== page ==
The credit bureau, Transunion, reports that about 19 people are victimized by identity theft each minute, so people who think that they are never going to be affected by identity theft in their lifetime are fooling themselves. An identity thief can take something like a bank account number or social security number and use it to steal money from your account, create new fraudulent accounts in your name, or purchase items charged to you. In this day and age, most people know to be concerned with identity theft, but in many cases, they may not know about the specifics.
When it comes to identity theft, the simplest route for a thief is taking physical documents that have your information on them. Pickpocketing is a common method of getting such documents. 20 percent of people who know that their identity has been stolen believe that their loss was a result of a stolen wallet, according to The Bureau of Justice Statistics. Thieves might also just reach into a mailbox to take documents that contain personal information, such as bank statements, bills and credit card statements. Of course many victims make it even easier by throwing such items out in their garbage without shredding them–victims report that 88 percent of the information that identity thieves collected from them came from the trash, according to Shreddex Online.
Cutting edge technology is another vehicle that identity thieves continue to gain private information about people. As society becomes more and more dependent on smart phones, computers and tablets, more and more personal information is stored on them. Technology can be hacked or infected with malware, compromising that personal information and putting it in the hands of criminals and fraudsters. To make matters worse, your data can be stolen from other people’s devices. For instance, if your doctor’s computer gets hacked or infected, the thief will have access to your personal records, including your social security number. There is also a technique called “skimming”, in which a device is attached to an ATM or credit card reader to capture information from each card used, including the pin number. Skimming is believed to account for hundreds of millions of dollars in theft each year, according to the FBI.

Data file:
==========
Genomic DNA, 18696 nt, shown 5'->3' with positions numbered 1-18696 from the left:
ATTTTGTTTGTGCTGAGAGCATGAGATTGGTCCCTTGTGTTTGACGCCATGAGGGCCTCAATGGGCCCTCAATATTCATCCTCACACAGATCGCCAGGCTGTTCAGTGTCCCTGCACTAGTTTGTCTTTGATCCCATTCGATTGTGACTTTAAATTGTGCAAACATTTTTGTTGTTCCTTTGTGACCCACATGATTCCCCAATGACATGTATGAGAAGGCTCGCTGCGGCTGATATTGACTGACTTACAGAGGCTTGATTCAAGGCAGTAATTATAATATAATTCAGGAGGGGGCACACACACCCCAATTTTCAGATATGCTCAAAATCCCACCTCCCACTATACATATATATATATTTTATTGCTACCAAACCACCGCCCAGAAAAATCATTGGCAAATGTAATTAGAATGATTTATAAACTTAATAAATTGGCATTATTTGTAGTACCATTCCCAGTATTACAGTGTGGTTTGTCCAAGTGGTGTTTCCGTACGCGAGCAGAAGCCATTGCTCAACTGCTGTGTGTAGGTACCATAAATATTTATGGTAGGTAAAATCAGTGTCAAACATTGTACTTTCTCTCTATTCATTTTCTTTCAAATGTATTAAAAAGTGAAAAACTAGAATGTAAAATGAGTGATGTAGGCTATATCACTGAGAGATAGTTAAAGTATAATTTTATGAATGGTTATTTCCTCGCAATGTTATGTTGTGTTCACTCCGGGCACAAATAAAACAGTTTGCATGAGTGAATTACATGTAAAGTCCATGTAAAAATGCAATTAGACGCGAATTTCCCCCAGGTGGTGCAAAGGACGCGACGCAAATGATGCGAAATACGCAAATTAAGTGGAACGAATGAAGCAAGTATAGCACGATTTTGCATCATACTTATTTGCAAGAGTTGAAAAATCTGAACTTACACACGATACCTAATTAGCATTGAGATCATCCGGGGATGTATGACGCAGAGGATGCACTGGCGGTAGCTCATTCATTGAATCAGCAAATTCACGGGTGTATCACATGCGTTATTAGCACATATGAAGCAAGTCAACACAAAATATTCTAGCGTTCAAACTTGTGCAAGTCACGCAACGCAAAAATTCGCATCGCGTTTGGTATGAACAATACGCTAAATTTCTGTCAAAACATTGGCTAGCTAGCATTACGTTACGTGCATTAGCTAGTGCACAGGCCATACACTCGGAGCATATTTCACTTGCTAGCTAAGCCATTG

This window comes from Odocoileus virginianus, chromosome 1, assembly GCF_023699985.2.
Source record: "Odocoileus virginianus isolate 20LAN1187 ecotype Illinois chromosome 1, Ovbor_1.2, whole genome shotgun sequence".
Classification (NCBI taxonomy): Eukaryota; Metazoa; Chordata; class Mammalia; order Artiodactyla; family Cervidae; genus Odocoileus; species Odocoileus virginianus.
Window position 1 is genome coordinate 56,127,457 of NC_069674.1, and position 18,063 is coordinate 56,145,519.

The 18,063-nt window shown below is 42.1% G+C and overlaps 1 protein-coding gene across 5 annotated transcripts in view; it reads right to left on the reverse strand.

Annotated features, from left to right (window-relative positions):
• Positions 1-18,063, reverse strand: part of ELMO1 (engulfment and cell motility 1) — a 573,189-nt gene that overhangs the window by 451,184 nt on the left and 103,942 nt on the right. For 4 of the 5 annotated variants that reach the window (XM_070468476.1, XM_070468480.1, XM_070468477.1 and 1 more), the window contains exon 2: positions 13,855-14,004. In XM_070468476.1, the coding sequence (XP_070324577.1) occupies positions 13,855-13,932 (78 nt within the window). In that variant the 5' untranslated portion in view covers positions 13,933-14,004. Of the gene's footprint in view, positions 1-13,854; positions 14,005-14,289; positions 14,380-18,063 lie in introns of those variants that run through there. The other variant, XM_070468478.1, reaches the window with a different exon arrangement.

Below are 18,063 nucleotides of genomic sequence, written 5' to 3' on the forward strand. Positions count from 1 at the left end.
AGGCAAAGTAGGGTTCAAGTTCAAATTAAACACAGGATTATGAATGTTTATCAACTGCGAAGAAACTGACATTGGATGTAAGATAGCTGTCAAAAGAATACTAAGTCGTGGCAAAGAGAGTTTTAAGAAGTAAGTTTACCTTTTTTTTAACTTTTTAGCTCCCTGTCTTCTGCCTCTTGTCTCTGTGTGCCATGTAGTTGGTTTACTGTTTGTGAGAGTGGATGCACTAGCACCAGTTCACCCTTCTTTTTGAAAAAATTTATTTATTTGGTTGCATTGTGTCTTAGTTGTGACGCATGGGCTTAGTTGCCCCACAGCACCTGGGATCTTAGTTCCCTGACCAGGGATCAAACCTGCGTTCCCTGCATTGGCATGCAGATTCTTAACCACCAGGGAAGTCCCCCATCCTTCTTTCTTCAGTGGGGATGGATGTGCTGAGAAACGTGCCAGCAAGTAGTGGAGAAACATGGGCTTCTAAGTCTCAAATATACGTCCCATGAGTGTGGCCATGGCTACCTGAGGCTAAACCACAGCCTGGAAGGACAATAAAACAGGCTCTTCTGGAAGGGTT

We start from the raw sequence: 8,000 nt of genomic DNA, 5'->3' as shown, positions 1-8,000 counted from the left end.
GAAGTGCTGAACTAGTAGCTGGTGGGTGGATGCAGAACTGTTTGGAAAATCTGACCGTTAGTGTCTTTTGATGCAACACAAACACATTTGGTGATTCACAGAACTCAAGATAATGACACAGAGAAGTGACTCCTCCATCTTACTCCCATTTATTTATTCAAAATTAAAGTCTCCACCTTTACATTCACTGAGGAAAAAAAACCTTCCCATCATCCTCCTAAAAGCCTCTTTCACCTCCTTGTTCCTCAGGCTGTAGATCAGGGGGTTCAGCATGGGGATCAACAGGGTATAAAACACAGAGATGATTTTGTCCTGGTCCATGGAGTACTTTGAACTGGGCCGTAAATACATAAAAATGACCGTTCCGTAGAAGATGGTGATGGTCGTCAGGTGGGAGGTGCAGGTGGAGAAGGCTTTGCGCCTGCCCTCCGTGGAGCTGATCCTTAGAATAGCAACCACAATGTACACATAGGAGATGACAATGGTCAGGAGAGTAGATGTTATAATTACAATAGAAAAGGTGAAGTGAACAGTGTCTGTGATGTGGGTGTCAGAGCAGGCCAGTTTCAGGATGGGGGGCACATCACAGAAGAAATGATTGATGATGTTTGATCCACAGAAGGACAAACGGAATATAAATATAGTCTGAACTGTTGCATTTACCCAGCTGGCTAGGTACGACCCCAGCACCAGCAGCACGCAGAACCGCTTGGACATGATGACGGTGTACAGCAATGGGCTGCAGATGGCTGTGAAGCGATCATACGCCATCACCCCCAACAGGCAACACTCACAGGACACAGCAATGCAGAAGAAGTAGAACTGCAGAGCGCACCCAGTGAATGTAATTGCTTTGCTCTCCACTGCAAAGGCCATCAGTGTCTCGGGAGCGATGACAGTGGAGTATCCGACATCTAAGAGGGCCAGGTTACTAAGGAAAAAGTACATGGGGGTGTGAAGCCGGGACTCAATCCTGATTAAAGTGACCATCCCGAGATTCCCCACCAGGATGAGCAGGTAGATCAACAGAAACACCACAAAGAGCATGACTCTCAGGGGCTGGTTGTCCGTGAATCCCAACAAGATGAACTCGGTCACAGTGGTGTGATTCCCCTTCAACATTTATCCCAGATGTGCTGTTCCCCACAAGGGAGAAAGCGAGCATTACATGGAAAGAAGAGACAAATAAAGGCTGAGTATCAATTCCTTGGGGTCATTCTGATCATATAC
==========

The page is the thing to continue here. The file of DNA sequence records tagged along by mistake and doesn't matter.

One old tool data thieves use is the confidence game. Rather than attempting to steal your personal information, they simply convince you to give it to them. Some of these are “old school” telephone scams where they call and say that there is a problem with your credit card and ask you to verify your account number, but others are high-tech and very convincing internet “Phishing” scams that come from official-looking email addresses. The number of scenarios is virtually limitless, from the FBI agent checking on fraudulent credit activity to your long-lost uncle in Zimbabwe needing your bank account number so they can send you your $5 million inheritance. And if you think nobody would ever fall for something like that, keep this in mind: Every day, 8 million phishing emails are opened, 800,000 links are clicked within those emails, and 80,000 of the recipients share personal information as a result of those emails, according to Bit Rebels.
Regarding identity theft protection, there are ways to avoid each type of theft. For physical theft, keeping your purse, wallet and cell phone safe and in a less-accessible area to pickpockets is key, along with locking up personal documents and shredding them when you’re done with them. For technological threats, a good virus scanner and malware-remover can help to at least protect your own computer. Avoiding confidence games and phishing scams is as easy as using common sense. If something sounds too good to be true, it probably is, and anybody who needs your bank account number probably already has it. In general, it is a good idea to watch your financial accounts and credit reports so that you know the minute something is not right. Many institutions will even let you set up email alerts to warn you of unusually large or multiple transactions, as Marketwatch reports. There are also services you can sign up for that will monitor your credit and accounts for you, for a fee. The important thing is to be aware that there are many ways your identity can be stolen, and any effort you make regarding identity theft protection is a valuable effort.